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Bill Ackman’s Pershing Square: 4 things investors should know

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Bill Ackman’s Pershing Square (LSE: PSH) has been confirmed as a new entry to the FTSE 100. After a stellar run, the investment trust will enter the blue-chip index later this month and I believe investors need to know the following four things.

#1 – The portfolio

Pershing Square is Ackman’s hedge fund, which makes concentrated investments in North American companies. Ackman can ‘go long’ and bet the stock will rise, or ‘short’ where he believes the share price will fall.

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As of November, the hedge fund manager had 10 long positions in North American companies. The stocks included coffee house chain Starbucks and restaurant brand Chipotle. Like Warren Buffett, Ackman invests in simple, predictable businesses that have high barriers to entry. Buffett would describe these companies as having a moat around them.

Ackman takes big positions in companies where he is typically the largest shareholder. This way he can be an activist investor and it able to influence the company at board level.

#2 – Pershing Square Tontine Holdings

Within Pershing Square’s 10-stock portfolio, Ackman holds a large stake in Pershing Square Tontine Holdings. It listed on the New York Stock Exchange in July 2020 and is Ackman’s Special Purpose Acquisition Company (SPAC).

An SPAC is a company created with the sole purpose to merge or acquire other businesses. The SPAC raises money from investors and then uses these funds to purchase existing businesses.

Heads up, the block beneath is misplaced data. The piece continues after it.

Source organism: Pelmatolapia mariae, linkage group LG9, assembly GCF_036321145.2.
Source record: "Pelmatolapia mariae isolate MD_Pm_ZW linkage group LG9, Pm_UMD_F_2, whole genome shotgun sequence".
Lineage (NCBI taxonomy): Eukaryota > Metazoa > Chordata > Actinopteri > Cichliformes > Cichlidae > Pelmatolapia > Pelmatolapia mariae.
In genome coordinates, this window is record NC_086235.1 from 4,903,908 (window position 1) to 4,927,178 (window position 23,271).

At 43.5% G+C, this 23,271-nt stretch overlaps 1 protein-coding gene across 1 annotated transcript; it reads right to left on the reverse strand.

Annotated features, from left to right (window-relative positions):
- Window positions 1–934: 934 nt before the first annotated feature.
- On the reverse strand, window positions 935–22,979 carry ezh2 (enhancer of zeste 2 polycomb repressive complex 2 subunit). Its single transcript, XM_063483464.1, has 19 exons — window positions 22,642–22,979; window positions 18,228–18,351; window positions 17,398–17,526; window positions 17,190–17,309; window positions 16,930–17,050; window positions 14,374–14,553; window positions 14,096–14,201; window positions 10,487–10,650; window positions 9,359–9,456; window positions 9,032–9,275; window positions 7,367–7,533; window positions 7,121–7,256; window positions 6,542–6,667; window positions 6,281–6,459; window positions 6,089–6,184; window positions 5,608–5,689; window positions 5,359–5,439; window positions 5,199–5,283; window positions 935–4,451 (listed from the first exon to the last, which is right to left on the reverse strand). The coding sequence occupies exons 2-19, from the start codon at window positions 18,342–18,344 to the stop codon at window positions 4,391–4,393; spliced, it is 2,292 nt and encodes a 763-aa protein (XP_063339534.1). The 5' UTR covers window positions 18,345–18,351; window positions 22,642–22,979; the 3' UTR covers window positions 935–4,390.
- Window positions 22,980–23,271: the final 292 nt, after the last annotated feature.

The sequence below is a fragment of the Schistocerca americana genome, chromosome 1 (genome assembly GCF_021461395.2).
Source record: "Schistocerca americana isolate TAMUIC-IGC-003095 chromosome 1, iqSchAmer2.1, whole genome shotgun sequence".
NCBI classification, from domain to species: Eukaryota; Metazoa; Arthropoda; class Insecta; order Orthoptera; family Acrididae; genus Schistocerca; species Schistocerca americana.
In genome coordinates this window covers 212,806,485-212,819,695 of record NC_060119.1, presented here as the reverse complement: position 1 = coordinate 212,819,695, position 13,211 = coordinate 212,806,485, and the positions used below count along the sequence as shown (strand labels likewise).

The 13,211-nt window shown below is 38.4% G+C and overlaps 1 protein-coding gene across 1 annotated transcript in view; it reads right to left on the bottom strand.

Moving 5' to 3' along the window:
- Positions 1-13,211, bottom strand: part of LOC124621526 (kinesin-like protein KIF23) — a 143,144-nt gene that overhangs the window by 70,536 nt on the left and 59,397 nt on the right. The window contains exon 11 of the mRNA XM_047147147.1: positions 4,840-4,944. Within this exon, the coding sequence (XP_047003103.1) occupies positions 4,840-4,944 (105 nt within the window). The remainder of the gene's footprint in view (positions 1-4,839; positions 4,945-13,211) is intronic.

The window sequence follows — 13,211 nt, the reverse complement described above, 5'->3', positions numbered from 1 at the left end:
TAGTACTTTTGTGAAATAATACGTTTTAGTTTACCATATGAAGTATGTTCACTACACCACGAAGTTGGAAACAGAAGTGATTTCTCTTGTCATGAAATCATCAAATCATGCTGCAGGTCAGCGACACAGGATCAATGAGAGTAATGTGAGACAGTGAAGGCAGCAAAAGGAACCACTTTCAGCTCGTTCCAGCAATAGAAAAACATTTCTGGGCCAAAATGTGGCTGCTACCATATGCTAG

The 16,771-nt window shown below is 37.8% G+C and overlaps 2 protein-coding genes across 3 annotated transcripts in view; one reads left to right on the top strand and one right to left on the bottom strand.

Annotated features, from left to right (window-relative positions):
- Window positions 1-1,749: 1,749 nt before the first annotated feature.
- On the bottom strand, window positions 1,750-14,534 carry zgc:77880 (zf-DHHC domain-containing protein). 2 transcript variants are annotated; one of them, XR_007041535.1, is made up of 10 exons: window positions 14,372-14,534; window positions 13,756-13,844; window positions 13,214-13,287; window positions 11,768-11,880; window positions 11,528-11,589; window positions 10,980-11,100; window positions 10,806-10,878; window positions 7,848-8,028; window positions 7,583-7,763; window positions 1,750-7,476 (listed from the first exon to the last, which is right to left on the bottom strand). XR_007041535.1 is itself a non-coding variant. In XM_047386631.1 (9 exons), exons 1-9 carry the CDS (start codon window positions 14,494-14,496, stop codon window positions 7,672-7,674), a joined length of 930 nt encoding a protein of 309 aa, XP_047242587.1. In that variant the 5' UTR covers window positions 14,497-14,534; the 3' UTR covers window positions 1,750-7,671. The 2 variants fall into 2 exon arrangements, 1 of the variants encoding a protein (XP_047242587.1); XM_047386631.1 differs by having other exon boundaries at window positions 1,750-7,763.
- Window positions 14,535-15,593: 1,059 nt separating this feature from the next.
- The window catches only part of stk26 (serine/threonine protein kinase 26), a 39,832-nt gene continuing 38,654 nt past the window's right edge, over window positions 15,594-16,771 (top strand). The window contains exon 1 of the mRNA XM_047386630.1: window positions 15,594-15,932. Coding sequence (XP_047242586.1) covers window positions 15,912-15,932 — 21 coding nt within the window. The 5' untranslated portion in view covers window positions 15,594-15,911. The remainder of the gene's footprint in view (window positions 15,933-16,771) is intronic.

Pershing Square investors get access to Ackman’s expertise in mergers and acquisitions of companies through PSTH.

#3 – Performance

Ackman is a man who makes big bets. Earlier this year, he was concerned over the economic impact of Covid-19 on the American economy.

In February, Ackman backed his concerns with a $27m bet on financial instruments, whose value would rally when investors started to protect themselves against companies defaulting. This bet worked in Ackman’s favour and he made a profit of $2.6bn in the market crisis, which he reinvested in undervalued companies. Pershing Square’s strong performance this year has been driven by this trade.

Recently, Ackman has repeated his bearish call. Although not as big as his earlier bet, the hedge fund manager believes US companies will struggle and has taken insurance against corporate defaults to hedge the risk of his stock portfolio falling in value.

#4 – Discount to NAV

Pershing Square shares are trading at a discount of 24% to its Net Asset Value (NAV). The investment trust’s entry into the FTSE 100 should somewhat reduce this discount.

All the passive funds that track the index will need to buy the shares in substantial quantities. This bulk buying means that Pershing Square’s share price is expected to rise in the short term.

Would I buy?

I expect Pershing Square shares to rise in the short term but I won’t be buying. Ackman’s large bets make me uncomfortable and he has a very concentrated portfolio.

It’s great when the investments work in his favour but his large calls can also go sour. I can’t help but question whether he will be able to replicate the success of his earlier bet and am uneasy about paying a significant performance fee.  

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Nadia Yaqub has no position in any of the shares mentioned. The Motley Fool UK owns shares of and has recommended Chipotle Mexican Grill and Starbucks and recommends the following options: short January 2021 $100 calls on Starbucks and short January 2021 $100 calls on Starbucks. Views expressed on the companies mentioned in this article are those of the writer and therefore may differ from the official recommendations we make in our subscription services such as Share Advisor, Hidden Winners and Pro. Here at The Motley Fool we believe that considering a diverse range of insights makes us better investors.